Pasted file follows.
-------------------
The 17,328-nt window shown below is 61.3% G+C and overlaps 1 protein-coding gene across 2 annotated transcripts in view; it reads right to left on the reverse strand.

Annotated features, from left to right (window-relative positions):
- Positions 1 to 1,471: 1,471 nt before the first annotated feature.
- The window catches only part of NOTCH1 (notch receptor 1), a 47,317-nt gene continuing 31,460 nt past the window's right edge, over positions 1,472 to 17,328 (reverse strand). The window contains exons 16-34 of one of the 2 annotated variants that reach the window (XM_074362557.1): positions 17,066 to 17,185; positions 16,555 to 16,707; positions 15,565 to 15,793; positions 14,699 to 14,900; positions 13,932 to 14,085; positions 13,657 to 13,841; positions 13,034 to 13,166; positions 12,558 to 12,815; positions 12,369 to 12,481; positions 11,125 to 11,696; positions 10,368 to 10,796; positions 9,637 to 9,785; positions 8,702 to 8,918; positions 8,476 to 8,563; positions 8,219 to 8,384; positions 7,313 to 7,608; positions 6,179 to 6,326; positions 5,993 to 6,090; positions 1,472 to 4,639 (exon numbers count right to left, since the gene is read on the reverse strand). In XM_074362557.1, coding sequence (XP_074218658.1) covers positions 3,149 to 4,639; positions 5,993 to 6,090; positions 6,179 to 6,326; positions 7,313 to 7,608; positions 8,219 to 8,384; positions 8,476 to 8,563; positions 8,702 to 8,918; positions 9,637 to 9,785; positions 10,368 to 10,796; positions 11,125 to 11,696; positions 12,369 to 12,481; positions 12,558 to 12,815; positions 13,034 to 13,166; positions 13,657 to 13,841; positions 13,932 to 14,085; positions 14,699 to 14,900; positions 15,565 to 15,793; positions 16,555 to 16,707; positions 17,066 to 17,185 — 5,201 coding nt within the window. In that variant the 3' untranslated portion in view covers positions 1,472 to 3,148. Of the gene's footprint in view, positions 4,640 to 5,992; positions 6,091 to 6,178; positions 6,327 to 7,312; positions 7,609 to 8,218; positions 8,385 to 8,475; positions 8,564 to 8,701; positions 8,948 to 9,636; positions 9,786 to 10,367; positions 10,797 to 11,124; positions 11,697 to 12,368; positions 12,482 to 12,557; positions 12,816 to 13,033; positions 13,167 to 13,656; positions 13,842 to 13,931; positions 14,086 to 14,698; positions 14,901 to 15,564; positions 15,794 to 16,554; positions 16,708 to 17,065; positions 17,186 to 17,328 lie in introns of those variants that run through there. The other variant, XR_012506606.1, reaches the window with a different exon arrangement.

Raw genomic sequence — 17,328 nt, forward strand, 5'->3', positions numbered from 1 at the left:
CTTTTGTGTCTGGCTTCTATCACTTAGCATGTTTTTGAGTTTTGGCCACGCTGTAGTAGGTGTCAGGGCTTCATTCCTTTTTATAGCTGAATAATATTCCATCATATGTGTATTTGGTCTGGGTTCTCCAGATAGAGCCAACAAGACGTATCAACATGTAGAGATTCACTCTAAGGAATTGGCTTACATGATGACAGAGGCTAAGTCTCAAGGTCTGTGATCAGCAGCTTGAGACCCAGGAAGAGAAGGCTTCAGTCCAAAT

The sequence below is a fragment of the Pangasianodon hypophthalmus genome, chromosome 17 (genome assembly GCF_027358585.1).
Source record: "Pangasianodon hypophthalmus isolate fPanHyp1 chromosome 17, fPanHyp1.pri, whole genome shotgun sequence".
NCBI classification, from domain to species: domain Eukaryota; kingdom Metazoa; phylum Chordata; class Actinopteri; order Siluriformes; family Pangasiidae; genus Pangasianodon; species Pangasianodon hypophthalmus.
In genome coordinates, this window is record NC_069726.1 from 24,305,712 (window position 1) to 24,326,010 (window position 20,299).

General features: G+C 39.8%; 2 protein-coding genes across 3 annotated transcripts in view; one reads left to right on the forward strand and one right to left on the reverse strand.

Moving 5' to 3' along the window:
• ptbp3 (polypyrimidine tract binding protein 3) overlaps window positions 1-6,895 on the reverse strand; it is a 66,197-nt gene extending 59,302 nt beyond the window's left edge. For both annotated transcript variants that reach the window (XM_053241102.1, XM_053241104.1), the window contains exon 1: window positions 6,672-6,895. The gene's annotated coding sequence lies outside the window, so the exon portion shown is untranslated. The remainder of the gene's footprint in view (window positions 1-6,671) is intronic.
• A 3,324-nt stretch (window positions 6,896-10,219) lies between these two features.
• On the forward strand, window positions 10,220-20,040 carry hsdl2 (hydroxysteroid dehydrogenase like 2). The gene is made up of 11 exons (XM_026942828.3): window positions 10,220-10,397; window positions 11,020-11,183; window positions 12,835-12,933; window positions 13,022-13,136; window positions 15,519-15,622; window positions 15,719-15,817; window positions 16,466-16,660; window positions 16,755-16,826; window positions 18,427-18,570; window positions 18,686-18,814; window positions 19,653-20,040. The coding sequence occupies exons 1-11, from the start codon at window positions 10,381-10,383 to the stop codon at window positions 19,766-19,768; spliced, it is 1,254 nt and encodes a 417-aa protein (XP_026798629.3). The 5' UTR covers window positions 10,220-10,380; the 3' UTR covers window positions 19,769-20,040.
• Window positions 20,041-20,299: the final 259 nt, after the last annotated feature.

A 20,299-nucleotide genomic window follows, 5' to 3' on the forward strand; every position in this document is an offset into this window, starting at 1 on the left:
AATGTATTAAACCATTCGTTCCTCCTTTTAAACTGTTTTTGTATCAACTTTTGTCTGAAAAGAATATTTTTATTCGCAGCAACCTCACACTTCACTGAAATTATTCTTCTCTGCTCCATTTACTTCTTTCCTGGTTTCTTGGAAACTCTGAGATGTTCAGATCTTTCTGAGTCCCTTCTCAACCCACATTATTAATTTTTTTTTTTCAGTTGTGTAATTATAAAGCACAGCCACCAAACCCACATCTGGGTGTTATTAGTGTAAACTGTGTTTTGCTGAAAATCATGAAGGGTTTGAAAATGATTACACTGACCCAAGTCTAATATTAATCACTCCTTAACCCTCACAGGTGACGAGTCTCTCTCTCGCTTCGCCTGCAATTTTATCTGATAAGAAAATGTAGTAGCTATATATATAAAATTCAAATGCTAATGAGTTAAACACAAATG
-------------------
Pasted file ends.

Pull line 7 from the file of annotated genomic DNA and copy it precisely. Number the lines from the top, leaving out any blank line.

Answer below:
The sequence below is a fragment of the Pangasianodon hypophthalmus genome, chromosome 17 (genome assembly GCF_027358585.1).